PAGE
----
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It’s happening under the radar, worth an estimated 1 to 2 trillion dollars a year, and decimating biodiversity, but organised wildlife crime is still underinvestigated. To help us understand how these transnational criminal networks operate, and their similarities and differences with our usual war criminals and genocidaires, we invited Olivia Swaak Goldman of the Wildlife Justice Commission.
Olivia talks us through the convergence between wildlife crimes and other types of criminal activities, such as drug smuggling and people trafficking. To read more about those linkages read the 2021 Wildlife Justice Commission report. She also explains how governments’ lack of attention to wildlife smuggling makes it one of the safest and most profitable criminal activities for career criminals.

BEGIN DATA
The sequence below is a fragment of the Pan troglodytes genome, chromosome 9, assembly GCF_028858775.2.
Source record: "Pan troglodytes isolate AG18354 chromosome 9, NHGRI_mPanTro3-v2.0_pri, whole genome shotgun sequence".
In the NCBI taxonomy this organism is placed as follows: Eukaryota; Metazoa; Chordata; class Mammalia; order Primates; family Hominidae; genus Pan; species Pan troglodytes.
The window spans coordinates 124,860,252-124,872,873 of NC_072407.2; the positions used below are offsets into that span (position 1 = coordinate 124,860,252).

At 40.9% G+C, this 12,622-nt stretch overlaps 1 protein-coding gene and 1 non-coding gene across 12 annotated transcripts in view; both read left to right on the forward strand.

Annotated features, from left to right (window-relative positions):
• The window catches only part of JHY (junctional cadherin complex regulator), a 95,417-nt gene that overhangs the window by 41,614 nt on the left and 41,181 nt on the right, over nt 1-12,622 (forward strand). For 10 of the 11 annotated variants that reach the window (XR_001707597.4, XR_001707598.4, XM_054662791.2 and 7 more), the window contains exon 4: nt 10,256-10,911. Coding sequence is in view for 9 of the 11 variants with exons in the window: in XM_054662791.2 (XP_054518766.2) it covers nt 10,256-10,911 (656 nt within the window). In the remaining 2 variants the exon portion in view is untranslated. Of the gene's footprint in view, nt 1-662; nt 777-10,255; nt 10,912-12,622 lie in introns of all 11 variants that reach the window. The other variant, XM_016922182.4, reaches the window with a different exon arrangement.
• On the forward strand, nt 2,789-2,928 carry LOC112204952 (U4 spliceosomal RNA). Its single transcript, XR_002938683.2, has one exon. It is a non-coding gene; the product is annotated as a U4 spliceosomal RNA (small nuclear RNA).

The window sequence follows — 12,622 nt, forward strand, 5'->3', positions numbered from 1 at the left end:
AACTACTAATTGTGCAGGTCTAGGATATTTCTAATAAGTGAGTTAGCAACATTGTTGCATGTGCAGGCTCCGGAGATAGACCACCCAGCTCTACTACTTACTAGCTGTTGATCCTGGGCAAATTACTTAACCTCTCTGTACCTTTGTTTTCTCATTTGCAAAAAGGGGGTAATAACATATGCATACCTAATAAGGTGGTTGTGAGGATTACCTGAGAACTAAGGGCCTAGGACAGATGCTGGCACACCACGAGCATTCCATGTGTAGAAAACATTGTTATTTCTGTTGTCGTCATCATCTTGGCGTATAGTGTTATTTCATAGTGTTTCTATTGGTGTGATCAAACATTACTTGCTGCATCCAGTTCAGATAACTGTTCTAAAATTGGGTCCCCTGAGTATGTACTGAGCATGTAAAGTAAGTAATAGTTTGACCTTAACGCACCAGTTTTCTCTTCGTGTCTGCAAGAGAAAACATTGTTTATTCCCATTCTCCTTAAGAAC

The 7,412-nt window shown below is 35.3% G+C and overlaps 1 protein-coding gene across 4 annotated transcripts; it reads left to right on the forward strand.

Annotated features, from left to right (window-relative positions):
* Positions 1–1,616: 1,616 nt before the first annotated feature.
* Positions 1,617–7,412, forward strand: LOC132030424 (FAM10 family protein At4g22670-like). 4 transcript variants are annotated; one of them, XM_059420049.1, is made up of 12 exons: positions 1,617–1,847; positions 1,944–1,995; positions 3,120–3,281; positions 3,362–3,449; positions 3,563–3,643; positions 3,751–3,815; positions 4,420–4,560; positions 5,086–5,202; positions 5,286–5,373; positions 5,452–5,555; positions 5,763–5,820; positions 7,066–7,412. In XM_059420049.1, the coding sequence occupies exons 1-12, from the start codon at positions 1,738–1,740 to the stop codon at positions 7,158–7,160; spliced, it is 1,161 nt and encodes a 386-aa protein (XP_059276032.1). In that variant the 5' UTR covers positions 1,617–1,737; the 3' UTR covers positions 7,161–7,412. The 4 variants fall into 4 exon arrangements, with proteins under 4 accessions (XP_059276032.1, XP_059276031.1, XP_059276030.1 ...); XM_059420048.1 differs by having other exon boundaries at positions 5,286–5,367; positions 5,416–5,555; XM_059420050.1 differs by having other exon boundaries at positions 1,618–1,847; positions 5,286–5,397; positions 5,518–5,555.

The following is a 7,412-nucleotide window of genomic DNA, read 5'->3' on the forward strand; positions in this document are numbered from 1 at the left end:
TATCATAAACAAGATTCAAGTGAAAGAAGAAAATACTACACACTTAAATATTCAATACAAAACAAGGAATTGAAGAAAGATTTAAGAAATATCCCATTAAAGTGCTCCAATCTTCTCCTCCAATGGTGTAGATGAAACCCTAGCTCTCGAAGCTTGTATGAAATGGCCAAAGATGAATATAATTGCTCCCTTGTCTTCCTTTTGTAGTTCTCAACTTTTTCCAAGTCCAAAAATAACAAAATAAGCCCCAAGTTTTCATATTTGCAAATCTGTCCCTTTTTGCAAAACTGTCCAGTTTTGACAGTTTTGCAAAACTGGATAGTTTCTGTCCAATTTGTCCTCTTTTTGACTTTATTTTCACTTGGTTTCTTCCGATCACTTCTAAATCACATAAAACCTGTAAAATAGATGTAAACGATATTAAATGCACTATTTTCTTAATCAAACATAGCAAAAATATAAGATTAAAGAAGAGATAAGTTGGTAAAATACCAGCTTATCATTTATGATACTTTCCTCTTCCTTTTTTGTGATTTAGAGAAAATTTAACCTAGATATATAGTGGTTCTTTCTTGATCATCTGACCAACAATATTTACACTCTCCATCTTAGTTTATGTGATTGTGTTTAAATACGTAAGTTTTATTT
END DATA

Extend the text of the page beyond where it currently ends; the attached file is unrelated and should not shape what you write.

Recorded on August 19, World Orangutan Day, we also asked Olivia about how the Commission has changed from its early years of naming and shaming in public events designed to put pressure on governments, to instead working with local authorities, using high-quality intelligence and building capacity in investigative skills, which has led to arrests like the Navarra one in Mozambique.
This podcast has been published as part of a partnership between JusticeInfo.net and Asymmetrical Haircuts, a podcast on international justice produced from The Hague by journalists Janet Anderson and Stephanie van den Berg, who retain full control and independence over the contents of the podcast.